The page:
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Would a different style of voting have changed the 2016 election? We tested 5 alternatives.

An example ranked choice voting ballot.
Brianna Soukup/Portland Press Herald via Getty Images
Dylan Matthews is a senior correspondent and head writer for Vox's Future Perfect section and has worked at Vox since 2014. He is particularly interested in global health and pandemic prevention, anti-poverty efforts, economic policy and theory, and conflicts about the right way to do philanthropy.

We all know who won the presidential election according to the Electoral College: Donald Trump. And we all know who won the presidential election by popular vote: Hillary Clinton.

But who would have won if the US used instant runoff voting, a kind of ranked voting system utilized in Australia, Ireland, and San Francisco, and which Maine just voted to adopt for all its elections?

To find out, I teamed up with David Shor, a senior data scientist at Civis Analytics, a Democratic data and polling firm formed by veterans of the 2012 Obama campaign (like Shor). He added a ranking option to a Civis online poll of 1,084 registered voters who report having voted in 2016, conducted on November 15 and 16. The results were then weighted to reflect the election outcome and Civis’s best guess as to the demographics of the 2016 electorate.

Instant runoff voting works by eliminating the worst-performing candidate and distributing their votes to the others, using the rankings their voters provided. For example, the first candidate eliminated in Civis’s poll was Darrell Castle, the nominee of the far-right Constitution Party. So each respondent who put Castle first saw their votes go to their second-place candidate. This process is repeated until one candidate has a majority. It goes like this:

Javier Zarracina/Vox

The result, after supporters of Castle, Jill Stein, Evan McMullin, and Gary Johnson see their votes distributed, is a narrow Clinton victory — just as would’ve happened if the US used a traditional, first-past-the-post popular vote system to elect the president.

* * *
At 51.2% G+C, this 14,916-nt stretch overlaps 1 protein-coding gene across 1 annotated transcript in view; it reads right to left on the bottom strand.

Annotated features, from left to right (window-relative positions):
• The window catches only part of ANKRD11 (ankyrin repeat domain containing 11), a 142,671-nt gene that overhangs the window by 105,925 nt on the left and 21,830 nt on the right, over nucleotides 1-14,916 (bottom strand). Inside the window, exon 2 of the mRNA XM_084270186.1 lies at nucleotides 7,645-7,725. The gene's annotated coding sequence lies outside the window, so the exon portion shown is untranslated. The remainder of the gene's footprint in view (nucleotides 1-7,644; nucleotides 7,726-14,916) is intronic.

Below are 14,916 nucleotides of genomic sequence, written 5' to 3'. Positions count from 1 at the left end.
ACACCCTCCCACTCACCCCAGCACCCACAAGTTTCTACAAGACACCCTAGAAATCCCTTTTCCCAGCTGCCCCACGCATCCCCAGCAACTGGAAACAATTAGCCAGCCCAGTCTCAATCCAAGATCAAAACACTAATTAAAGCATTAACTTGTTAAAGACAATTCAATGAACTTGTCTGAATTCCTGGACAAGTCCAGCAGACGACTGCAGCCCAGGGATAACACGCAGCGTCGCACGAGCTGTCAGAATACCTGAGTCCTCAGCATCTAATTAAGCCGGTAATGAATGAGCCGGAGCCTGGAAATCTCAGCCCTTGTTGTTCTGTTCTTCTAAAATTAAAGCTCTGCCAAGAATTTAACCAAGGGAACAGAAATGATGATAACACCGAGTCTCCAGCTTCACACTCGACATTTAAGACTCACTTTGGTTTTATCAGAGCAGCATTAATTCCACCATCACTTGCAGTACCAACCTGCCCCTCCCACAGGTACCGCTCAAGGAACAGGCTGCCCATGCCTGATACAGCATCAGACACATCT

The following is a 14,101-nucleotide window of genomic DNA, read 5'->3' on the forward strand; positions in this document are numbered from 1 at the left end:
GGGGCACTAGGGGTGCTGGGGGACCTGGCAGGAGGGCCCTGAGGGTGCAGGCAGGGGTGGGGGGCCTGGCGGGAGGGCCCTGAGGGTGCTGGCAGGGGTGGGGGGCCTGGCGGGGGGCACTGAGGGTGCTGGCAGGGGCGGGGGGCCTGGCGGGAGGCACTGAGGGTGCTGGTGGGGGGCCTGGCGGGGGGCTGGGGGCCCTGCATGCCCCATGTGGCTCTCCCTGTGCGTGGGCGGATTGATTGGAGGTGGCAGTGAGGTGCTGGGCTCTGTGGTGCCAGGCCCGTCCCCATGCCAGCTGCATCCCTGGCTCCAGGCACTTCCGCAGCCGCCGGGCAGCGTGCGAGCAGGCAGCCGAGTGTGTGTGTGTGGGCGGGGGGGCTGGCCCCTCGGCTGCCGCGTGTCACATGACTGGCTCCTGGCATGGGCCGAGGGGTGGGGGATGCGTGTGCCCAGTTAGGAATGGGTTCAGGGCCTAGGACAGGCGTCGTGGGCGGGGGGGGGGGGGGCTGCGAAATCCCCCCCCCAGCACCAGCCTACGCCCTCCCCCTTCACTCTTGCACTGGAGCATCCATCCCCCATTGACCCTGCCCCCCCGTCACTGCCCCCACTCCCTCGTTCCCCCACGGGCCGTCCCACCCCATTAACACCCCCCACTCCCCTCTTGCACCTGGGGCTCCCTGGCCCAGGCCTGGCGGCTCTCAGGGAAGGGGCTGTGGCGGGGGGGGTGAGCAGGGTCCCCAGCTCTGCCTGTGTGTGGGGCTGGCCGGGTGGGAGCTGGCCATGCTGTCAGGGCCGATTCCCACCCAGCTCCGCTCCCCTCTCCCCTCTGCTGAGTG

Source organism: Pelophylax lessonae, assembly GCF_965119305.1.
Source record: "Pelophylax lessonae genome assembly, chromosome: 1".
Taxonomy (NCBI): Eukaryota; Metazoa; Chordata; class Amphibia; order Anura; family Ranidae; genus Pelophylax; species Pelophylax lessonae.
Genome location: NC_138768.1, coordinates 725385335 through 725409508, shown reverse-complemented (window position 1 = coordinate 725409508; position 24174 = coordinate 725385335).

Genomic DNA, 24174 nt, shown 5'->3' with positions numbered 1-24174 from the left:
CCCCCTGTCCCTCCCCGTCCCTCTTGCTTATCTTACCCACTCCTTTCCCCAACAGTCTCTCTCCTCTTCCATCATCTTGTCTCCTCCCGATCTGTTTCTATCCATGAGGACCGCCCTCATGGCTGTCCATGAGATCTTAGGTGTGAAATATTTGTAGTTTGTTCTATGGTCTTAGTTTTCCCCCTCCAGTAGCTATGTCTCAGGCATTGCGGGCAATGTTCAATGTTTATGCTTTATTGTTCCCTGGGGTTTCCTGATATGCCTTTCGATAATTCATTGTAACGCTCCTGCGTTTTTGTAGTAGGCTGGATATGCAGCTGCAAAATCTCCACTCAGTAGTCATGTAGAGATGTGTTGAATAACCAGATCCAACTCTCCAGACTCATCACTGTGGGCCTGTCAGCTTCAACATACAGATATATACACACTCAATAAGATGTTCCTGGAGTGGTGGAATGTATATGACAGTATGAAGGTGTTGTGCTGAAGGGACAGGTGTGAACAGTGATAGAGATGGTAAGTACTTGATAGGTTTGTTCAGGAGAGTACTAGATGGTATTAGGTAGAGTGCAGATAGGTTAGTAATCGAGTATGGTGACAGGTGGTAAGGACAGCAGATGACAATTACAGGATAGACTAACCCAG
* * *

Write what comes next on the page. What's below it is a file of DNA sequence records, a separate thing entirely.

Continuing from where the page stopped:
Other voting systems also show Clinton wins — but not all of them

But there are other ranked voting systems too. Many experts don’t like instant-runoff voting because there’s a chance that it won’t elect the candidate who’d win against every other candidate in a one-on-one race. That candidate is known as a “Condorcet winner,” after the 18th-century French mathematician Marquis de Condorcet.

As it turns out, the 2016 election has a Condorcet winner, according to the Civis poll. It’s Hillary Clinton, who bests each other candidate in a one-on-one race:

Vox / Javier Zarracina

Some ranked voting systems would change the result of the election, however. One common method, used for determining the winner of the Heisman Trophy and the MLB MVP awardee, is the Borda count, devised by another 18th-century French mathematician, Jean-Charles de Borda. The Borda count gives a set number of points for each ranking a candidate gets. For example, in a six-candidate race, the first-ranked candidate would get six points, and the last-ranked one would get one. All the points from each person's ballot are added up, and the person with the most points wins.

This is a somewhat ham-handed way to compute results, and it gives some very weird results; like instant-runoff voting, it doesn't always elect the candidate who'd beat all the others. In the 2016 election, it would’ve resulted in Gary Johnson winning the presidency: Trump would get the second-highest number of points, then Clinton very closely after, then Stein.

Lastly, some voting experts have argued that neither rankings nor first-past-the-post voting methods are ideal, and instead favor what’s known as “approval voting.” In that system, voters just put a check mark next to each candidate they’d be okay having as president. So someone who supported Bernie Sanders in the Democratic primary could put a check next to both Hillary Clinton and Jill Stein, but not next to Gary Johnson or Donald Trump. The candidate with the most checks wins.

Civis asked respondents if they “strongly approved,” “somewhat approved,” “somewhat disapproved,” or “strongly disapproved” of each of the six candidates included in the poll. It then added up the percentage strongly or somewhat approving of each candidate, and compared them. The result was a Clinton victory:

Vox / Javier Zarracina

A more complicated alternative to approval voting is “range voting,” where instead of merely putting a check or not, voters rate each candidate on a scale of, say, one to five. The ratings are then added up and the candidate with the most is the victor. You can think of this as voting the same way you rate songs in iTunes: giving five stars to your favorite candidate, then maybe three to one you agree with on some issues but not others, and so on.

You can use the Civis data to simulate range voting as well. The strongly/somewhat approve/disapprove question functions as a rating on a scale of 1 to 4, with 1 being strongly disapprove and 4 being strongly approve. The data suggests that if you evaluate the results this way, Trump emerges as the winner, with Clinton shortly behind him.